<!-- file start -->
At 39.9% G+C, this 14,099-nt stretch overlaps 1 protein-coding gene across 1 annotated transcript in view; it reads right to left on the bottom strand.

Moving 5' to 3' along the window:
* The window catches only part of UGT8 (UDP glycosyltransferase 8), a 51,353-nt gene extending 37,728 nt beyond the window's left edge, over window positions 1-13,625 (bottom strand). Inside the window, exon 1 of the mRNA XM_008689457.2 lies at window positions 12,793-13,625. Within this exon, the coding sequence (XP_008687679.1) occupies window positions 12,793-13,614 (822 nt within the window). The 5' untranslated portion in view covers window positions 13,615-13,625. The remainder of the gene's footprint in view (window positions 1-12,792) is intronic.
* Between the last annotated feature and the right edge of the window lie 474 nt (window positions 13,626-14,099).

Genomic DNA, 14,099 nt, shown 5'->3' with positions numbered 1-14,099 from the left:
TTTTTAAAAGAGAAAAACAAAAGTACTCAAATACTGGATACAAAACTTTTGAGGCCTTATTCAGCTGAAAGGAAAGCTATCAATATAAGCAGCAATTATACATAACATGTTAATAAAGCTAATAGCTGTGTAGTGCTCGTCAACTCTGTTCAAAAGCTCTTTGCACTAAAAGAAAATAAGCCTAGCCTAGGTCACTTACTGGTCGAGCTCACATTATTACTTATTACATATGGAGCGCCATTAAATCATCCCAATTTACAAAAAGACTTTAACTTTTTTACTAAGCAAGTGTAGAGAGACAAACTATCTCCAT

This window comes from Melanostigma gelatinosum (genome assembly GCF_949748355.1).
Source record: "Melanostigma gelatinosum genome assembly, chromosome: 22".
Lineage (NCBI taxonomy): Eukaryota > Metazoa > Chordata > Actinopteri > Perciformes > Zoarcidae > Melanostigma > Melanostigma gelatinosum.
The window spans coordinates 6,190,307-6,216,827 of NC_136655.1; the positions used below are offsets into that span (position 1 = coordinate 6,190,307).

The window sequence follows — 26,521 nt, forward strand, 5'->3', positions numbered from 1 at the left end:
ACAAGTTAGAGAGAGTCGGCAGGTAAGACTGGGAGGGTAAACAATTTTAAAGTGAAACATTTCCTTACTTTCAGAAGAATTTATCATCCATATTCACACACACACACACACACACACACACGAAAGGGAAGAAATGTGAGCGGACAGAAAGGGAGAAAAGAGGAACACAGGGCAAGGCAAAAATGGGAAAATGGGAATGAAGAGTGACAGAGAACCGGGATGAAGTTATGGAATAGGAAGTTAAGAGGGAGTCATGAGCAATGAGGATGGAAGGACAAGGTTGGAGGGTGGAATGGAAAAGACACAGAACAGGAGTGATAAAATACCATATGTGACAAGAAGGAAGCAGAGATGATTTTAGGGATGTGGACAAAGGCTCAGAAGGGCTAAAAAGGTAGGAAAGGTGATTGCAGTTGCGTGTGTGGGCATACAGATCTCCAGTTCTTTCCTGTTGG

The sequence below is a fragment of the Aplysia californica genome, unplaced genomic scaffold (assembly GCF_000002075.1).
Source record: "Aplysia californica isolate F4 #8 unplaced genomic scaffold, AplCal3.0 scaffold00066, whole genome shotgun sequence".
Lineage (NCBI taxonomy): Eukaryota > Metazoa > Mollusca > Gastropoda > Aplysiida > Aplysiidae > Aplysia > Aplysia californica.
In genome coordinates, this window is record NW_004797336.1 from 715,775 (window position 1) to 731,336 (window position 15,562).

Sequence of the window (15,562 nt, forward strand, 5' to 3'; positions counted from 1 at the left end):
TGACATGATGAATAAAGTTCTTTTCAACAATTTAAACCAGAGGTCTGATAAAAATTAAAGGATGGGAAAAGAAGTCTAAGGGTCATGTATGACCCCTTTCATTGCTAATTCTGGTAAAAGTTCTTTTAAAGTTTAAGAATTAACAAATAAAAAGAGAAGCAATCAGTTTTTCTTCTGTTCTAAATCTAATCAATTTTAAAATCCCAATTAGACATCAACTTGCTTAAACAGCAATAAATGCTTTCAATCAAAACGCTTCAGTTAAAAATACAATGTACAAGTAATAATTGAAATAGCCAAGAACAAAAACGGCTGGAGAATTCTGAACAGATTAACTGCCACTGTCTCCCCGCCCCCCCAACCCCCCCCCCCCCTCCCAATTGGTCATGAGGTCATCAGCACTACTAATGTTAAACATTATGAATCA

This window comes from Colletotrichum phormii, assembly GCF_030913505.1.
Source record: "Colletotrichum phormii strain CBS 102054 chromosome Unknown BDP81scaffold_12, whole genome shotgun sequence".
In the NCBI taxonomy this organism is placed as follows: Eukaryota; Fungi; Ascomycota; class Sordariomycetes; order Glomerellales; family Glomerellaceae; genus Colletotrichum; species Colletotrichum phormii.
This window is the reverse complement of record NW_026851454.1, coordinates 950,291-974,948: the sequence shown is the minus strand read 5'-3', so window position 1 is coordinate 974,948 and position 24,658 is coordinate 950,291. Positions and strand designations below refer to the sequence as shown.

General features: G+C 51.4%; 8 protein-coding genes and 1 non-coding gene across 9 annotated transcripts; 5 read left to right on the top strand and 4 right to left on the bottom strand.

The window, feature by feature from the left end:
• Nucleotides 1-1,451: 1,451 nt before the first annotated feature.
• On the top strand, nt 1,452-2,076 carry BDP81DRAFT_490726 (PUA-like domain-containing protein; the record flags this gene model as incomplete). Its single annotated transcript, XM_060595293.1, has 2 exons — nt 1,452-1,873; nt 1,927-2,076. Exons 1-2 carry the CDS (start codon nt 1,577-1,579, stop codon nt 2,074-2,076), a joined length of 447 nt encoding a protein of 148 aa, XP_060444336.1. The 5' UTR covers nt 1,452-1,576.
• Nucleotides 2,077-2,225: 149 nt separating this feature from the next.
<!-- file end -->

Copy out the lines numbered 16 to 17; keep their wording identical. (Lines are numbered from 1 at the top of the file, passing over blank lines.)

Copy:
In genome coordinates, this window is record NW_004797336.1 from 715,775 (window position 1) to 731,336 (window position 15,562).

Sequence of the window (15,562 nt, forward strand, 5' to 3'; positions counted from 1 at the left end):